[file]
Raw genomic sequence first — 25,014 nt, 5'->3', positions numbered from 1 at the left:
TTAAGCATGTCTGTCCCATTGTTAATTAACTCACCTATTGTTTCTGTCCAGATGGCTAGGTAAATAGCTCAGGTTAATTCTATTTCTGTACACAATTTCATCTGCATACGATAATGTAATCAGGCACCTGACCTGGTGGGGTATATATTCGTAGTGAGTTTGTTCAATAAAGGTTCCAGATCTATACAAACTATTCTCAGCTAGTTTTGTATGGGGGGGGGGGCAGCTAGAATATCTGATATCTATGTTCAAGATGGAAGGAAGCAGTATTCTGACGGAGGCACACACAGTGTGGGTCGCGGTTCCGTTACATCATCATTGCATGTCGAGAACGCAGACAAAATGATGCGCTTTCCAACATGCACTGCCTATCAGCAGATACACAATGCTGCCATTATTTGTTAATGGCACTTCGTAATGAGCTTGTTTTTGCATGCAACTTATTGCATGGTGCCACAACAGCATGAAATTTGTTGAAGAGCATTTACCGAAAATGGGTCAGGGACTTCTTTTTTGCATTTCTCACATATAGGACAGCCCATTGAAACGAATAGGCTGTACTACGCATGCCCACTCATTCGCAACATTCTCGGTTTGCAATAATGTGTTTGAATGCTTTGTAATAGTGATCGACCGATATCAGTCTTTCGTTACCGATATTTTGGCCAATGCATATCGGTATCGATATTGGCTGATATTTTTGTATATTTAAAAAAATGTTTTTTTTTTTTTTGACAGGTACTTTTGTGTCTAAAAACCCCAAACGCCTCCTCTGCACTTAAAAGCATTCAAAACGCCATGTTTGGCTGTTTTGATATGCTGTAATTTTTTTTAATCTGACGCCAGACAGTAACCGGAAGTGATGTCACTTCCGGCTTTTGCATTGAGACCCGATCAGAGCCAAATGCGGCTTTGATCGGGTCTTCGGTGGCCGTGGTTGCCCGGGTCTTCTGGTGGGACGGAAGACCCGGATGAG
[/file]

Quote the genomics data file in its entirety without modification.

Raw genomic sequence first — 25,014 nt, 5'->3', positions numbered from 1 at the left:
TTAAGCATGTCTGTCCCATTGTTAATTAACTCACCTATTGTTTCTGTCCAGATGGCTAGGTAAATAGCTCAGGTTAATTCTATTTCTGTACACAATTTCATCTGCATACGATAATGTAATCAGGCACCTGACCTGGTGGGGTATATATTCGTAGTGAGTTTGTTCAATAAAGGTTCCAGATCTATACAAACTATTCTCAGCTAGTTTTGTATGGGGGGGGGGGCAGCTAGAATATCTGATATCTATGTTCAAGATGGAAGGAAGCAGTATTCTGACGGAGGCACACACAGTGTGGGTCGCGGTTCCGTTACATCATCATTGCATGTCGAGAACGCAGACAAAATGATGCGCTTTCCAACATGCACTGCCTATCAGCAGATACACAATGCTGCCATTATTTGTTAATGGCACTTCGTAATGAGCTTGTTTTTGCATGCAACTTATTGCATGGTGCCACAACAGCATGAAATTTGTTGAAGAGCATTTACCGAAAATGGGTCAGGGACTTCTTTTTTGCATTTCTCACATATAGGACAGCCCATTGAAACGAATAGGCTGTACTACGCATGCCCACTCATTCGCAACATTCTCGGTTTGCAATAATGTGTTTGAATGCTTTGTAATAGTGATCGACCGATATCAGTCTTTCGTTACCGATATTTTGGCCAATGCATATCGGTATCGATATTGGCTGATATTTTTGTATATTTAAAAAAATGTTTTTTTTTTTTTTGACAGGTACTTTTGTGTCTAAAAACCCCAAACGCCTCCTCTGCACTTAAAAGCATTCAAAACGCCATGTTTGGCTGTTTTGATATGCTGTAATTTTTTTTAATCTGACGCCAGACAGTAACCGGAAGTGATGTCACTTCCGGCTTTTGCATTGAGACCCGATCAGAGCCAAATGCGGCTTTGATCGGGTCTTCGGTGGCCGTGGTTGCCCGGGTCTTCTGGTGGGACGGAAGACCCGGATGAG